Marc Umile’s compact contemporary comedy is reminiscent of those one-hour comedy/dramas that were a mainstay of 1950s live television. “Vic Lanudi’s Daughters,” set in present-day New York, features racier dialogue, but the predictable crisis/conflict/catharsis/conclusion formula is still neatly rolled out in just about 60 minutes, as it might have been on the “U.S. Steel Hour” or “Alcoa Presents.”
As a stage work, however, Umile’s one-acter doesn’t go far enough or deep enough into the lives of its characters to justify the journey away from one’s TV set.
The spirit of recently departed actor Vic Lanudi (John Phillip Law) has planted himself in the N.Y. apartment of his eldest daughter, Laura (Gina Minervini), to lend his ghostly presence to the reading of his will.
Gathered are his four daughters, each the product of a different union and each bearing the wounds of his parental neglect.
With dad offering advice, apologies and consolation from the sidelines, the four struggle with themselves, each other and their memories to finally come to terms with their lives, forgive their father and move on. Law is quite believable as the imposingly handsome cad.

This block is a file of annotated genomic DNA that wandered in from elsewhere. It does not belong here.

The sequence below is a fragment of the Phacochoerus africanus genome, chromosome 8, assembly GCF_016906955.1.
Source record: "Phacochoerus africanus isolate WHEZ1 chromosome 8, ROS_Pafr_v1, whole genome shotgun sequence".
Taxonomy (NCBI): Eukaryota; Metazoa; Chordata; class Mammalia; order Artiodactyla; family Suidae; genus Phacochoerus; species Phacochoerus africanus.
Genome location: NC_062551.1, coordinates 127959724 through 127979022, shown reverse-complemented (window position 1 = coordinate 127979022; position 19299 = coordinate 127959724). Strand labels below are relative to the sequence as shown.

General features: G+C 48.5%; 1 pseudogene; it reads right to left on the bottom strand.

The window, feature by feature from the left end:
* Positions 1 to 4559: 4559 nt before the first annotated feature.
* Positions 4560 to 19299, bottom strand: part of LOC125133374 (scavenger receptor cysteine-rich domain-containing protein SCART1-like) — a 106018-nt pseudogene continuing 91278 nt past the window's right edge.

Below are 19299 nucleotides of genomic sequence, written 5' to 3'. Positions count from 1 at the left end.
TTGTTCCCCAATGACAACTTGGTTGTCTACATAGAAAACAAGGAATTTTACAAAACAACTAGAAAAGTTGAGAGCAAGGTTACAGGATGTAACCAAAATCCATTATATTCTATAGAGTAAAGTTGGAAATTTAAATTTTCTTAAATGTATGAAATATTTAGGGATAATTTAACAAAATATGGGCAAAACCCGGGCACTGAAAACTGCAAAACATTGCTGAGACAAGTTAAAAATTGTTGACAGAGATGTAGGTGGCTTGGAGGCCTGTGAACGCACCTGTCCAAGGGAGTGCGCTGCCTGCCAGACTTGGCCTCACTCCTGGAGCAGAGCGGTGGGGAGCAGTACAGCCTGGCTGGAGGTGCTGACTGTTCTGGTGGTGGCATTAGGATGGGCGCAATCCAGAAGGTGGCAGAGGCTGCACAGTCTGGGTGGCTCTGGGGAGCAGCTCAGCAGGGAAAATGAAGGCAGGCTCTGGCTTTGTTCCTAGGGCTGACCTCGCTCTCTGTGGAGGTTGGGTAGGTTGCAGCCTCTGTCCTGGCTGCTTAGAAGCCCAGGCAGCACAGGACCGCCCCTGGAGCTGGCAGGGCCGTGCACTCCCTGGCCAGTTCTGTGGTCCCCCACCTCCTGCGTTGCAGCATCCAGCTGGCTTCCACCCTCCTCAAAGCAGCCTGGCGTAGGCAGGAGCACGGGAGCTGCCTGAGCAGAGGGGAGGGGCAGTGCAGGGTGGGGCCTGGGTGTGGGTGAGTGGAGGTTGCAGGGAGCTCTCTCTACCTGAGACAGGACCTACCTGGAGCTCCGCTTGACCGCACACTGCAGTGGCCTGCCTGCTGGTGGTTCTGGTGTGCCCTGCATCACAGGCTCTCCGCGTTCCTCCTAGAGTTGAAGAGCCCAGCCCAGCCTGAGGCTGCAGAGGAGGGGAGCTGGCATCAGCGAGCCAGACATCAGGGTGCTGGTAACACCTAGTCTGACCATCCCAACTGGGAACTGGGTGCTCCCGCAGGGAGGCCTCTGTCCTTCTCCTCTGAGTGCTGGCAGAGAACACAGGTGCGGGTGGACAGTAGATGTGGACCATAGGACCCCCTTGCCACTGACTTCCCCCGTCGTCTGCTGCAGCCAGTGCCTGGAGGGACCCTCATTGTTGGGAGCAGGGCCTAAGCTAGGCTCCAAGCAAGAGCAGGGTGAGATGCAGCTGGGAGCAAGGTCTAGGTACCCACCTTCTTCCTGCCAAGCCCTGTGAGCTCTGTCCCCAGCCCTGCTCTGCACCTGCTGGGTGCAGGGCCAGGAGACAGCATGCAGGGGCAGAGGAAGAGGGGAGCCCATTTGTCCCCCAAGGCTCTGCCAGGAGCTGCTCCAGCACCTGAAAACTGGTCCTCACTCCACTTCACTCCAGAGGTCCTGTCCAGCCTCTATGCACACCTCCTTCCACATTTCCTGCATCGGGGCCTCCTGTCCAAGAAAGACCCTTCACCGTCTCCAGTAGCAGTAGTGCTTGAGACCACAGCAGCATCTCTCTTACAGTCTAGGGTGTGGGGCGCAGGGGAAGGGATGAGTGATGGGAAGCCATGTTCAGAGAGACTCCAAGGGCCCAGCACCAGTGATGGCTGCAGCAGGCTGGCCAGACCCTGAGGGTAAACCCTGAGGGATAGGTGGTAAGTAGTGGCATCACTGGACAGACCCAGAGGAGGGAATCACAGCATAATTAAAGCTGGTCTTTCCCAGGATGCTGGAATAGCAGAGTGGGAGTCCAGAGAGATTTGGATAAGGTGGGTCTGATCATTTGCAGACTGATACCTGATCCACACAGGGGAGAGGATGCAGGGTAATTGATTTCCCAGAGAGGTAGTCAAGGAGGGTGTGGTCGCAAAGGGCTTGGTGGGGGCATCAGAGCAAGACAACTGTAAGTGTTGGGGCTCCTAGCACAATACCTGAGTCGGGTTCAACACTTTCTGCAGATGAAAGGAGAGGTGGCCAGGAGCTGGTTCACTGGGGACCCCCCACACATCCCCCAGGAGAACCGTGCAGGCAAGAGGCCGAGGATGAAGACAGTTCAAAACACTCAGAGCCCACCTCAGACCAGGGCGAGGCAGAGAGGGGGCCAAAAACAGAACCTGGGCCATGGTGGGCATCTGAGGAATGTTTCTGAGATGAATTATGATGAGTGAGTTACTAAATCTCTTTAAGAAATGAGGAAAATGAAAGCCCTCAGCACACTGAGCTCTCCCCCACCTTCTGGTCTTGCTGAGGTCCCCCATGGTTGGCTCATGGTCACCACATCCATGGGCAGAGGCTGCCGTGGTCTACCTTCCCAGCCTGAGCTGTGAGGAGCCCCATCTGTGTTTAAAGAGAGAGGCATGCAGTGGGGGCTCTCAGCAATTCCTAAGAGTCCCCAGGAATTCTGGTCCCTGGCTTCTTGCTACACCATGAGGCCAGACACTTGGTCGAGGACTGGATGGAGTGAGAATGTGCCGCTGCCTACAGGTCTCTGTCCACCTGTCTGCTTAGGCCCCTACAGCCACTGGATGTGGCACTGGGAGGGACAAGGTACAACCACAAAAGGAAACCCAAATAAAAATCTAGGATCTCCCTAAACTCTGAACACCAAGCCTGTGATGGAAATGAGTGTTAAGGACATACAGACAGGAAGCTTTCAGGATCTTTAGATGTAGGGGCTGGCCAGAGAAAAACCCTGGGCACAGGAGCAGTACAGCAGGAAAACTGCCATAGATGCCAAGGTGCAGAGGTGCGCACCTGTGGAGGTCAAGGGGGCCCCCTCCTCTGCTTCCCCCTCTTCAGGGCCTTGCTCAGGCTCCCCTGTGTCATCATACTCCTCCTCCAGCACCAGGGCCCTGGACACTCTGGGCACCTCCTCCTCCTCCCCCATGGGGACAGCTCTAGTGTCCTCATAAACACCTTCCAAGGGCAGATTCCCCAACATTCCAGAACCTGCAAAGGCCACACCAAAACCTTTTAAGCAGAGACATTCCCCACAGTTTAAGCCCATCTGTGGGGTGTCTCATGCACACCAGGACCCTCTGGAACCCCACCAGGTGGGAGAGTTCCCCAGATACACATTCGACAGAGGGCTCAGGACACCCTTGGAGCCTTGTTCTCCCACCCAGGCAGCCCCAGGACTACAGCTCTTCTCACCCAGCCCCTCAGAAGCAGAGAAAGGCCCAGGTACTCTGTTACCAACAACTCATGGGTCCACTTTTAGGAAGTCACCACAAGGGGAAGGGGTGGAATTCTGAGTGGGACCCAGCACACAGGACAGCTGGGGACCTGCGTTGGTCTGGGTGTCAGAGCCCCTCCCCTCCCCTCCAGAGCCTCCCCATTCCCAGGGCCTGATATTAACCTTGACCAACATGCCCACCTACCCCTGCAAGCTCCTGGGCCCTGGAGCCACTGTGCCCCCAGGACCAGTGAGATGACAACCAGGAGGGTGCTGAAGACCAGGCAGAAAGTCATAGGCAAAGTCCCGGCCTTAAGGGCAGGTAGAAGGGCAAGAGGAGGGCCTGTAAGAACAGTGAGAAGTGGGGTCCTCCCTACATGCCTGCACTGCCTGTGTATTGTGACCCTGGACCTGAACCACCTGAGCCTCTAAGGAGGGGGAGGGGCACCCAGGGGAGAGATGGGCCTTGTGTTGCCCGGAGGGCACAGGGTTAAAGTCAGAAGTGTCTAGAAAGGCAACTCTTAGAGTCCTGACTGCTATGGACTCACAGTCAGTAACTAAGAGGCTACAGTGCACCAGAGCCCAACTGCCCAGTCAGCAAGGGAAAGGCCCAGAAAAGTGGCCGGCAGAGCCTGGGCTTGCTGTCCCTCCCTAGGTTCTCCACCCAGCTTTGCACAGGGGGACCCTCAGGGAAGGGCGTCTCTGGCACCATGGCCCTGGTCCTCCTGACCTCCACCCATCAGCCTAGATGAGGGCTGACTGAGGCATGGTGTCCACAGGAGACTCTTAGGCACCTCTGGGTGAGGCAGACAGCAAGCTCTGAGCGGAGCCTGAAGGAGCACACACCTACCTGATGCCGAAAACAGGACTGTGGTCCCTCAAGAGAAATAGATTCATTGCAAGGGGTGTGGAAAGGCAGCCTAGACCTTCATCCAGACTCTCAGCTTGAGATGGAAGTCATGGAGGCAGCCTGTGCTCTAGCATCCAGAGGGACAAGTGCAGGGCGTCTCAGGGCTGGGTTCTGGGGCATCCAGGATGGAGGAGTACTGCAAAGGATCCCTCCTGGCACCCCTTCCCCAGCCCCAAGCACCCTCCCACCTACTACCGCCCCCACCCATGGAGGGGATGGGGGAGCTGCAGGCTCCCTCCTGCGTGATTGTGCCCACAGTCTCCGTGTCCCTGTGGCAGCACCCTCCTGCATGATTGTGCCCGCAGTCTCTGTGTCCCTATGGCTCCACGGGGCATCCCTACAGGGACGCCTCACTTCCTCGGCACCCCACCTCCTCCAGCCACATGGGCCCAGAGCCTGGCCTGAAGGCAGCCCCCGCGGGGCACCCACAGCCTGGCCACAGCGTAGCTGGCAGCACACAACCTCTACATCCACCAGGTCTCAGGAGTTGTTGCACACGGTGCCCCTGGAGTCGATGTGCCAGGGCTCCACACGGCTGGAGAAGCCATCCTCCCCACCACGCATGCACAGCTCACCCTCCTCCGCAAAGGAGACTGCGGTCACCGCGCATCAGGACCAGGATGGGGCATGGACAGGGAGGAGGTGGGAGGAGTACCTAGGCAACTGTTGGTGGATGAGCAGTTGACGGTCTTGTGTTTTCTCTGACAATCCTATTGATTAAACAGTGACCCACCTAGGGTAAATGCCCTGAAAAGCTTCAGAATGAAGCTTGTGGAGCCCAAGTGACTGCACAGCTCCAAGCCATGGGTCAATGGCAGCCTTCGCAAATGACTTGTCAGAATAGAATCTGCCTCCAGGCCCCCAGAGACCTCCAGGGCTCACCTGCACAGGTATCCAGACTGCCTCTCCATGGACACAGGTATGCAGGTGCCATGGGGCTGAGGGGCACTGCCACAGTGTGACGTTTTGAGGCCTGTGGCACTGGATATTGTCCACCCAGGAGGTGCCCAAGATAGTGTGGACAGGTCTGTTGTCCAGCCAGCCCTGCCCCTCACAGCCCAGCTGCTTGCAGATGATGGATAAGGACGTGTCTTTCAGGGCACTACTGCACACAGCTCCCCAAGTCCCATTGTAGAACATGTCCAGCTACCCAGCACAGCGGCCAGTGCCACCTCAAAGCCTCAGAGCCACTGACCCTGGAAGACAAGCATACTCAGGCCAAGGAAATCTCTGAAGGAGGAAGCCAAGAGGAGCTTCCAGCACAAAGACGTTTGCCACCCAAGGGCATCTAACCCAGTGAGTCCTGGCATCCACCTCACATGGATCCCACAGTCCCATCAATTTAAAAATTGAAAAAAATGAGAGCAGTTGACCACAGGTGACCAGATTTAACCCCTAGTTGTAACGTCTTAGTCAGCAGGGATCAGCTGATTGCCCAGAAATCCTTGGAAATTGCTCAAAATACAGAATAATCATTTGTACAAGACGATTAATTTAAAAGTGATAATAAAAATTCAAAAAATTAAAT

Unfortunately, on opening night, Law’s timing never seemed to be in sync with the rest of the cast. His monologues tended to collide with the rest of the ensemble’s dialogues rather than support them.
The four actresses are excellent as the dysfunctional offspring; it’s too bad they really have nowhere to go with their characters. Minervini moves about the stage as one who has been mortally wounded but refuses to die. Priscilla Barnes is hilarious as Trudy.
Jilianne St. Clair is delightfully irate as Little Laura, the hyperkinetic scholar who can’t even claim her name as her own. And Martha Thompson is dead-on as the dazed and confused virginal Susan who is just discovering that she has sisters.
Director Mary Lou Belli certainly knows how to keep the action moving. Despite the opening-night miscues and the skimpiness of the script, Belli manages to highlight what’s important and downplay the rest.
The set design of Gayle Simon accurately conveys the claustrophobic atmosphere of a Manhattan studio apartment, supported by Mark Sanford’s minimal but effective lighting design.
Umile has an excellent ear for dialogue and comedy. He should condense this work into a taut first act and then really give his characters a chance to fly in Act II.